The Kentucky sales and use tax is imposed on receipts from sales of tangible personal property and enumerated services. A use tax is imposed on the purchase and use within Kentucky of tangible personal property and enumerated services where sales tax was not charged by the retailer. The state sales and use taxes are imposed at the rate of 6%. There are no local sales or use taxes in Kentucky.
Kentucky conforms to the provisions of the Multistate Streamlined Sales and Use Tax Agreement (SSUTA).
For all participating states, the SSUTA sets uniform definitions of sales and use tax terms, a central registration system, simplified local sales and use tax collection procedures, and uniform standards for:
(a) the sourcing of transactions to taxing jurisdictions;
(b) the administration of exempt sales;
(c) the allowances a seller can take for bad debts; and
(d) sales and use tax returns and remittances.
For those Kentucky Derby enthusiasts, you might be interested in knowing that, with certain exceptions, sales of horses are generally subject to the Kentucky sales and use taxes.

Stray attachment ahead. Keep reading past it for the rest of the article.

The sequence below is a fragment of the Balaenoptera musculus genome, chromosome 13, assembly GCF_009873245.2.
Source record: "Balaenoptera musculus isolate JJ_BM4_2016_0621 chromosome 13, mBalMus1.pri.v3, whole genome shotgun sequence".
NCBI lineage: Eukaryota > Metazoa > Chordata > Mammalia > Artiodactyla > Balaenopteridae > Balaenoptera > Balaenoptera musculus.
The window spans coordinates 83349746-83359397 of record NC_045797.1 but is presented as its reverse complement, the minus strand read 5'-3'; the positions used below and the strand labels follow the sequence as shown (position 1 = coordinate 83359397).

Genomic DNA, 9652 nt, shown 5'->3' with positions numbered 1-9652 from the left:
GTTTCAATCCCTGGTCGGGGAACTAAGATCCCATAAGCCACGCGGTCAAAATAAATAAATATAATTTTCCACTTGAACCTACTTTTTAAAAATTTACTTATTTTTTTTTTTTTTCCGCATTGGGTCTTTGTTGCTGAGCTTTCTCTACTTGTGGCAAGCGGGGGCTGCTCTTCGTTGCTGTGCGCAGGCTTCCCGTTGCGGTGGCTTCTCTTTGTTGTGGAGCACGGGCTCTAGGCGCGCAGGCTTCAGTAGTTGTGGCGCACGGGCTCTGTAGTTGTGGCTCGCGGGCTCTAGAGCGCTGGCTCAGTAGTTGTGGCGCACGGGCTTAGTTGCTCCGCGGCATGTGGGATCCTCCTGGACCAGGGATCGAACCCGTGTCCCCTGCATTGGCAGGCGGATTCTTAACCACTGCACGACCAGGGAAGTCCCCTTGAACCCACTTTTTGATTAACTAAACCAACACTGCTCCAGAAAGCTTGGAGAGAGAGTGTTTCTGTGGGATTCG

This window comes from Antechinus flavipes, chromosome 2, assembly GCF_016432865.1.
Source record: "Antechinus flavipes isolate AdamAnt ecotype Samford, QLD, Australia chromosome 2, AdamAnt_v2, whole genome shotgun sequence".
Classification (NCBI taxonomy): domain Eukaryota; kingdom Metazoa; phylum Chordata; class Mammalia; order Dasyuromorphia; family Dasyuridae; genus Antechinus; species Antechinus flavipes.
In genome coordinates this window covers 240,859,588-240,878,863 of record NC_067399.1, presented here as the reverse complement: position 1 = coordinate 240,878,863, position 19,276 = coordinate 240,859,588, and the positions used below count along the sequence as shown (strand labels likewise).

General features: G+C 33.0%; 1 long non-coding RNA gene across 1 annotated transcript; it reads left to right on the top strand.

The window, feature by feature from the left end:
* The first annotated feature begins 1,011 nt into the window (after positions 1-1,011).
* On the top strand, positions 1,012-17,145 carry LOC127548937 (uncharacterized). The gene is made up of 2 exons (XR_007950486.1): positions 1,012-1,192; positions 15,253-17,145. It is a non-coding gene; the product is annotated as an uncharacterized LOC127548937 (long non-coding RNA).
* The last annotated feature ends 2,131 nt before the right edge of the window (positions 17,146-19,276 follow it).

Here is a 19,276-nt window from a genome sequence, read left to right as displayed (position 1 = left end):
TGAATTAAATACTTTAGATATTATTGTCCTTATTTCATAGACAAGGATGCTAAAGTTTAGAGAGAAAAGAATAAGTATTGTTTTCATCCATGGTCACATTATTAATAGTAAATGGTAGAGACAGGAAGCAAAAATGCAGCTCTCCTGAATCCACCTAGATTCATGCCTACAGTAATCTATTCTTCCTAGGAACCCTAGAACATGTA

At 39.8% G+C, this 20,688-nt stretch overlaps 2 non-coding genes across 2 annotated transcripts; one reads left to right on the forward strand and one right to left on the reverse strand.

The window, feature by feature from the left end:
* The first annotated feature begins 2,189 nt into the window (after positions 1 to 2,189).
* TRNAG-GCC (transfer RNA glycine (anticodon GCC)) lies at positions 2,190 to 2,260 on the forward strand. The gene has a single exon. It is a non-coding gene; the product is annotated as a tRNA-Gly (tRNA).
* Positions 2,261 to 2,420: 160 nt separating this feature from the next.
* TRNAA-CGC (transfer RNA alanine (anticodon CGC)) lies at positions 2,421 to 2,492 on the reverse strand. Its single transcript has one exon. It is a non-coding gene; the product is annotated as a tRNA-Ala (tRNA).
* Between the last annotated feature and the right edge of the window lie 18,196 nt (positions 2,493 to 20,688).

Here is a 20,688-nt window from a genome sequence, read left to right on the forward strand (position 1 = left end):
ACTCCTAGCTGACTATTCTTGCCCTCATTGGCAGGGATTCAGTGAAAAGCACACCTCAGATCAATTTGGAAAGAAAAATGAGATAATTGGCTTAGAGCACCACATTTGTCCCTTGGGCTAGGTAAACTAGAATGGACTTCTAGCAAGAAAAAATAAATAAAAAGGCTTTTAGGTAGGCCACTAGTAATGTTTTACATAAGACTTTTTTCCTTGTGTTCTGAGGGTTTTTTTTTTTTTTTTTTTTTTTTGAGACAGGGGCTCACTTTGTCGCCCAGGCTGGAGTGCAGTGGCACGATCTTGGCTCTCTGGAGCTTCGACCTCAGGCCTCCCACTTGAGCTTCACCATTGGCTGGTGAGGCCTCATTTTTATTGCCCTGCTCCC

And should you have a winner in the Derby, please note that fees paid for breeding a stallion to a mare within Kentucky are subject to the state sales and use taxes.
Otherwise, Kentucky is one of the more straightforward states from a sales and use tax perspective. With a low sales tax rate and no local sales or use taxes, Kentucky is generally sales tax friendly.
Stay tuned for more of Jeff's EYE ON series as he blogs aboout sales and use tax State by State.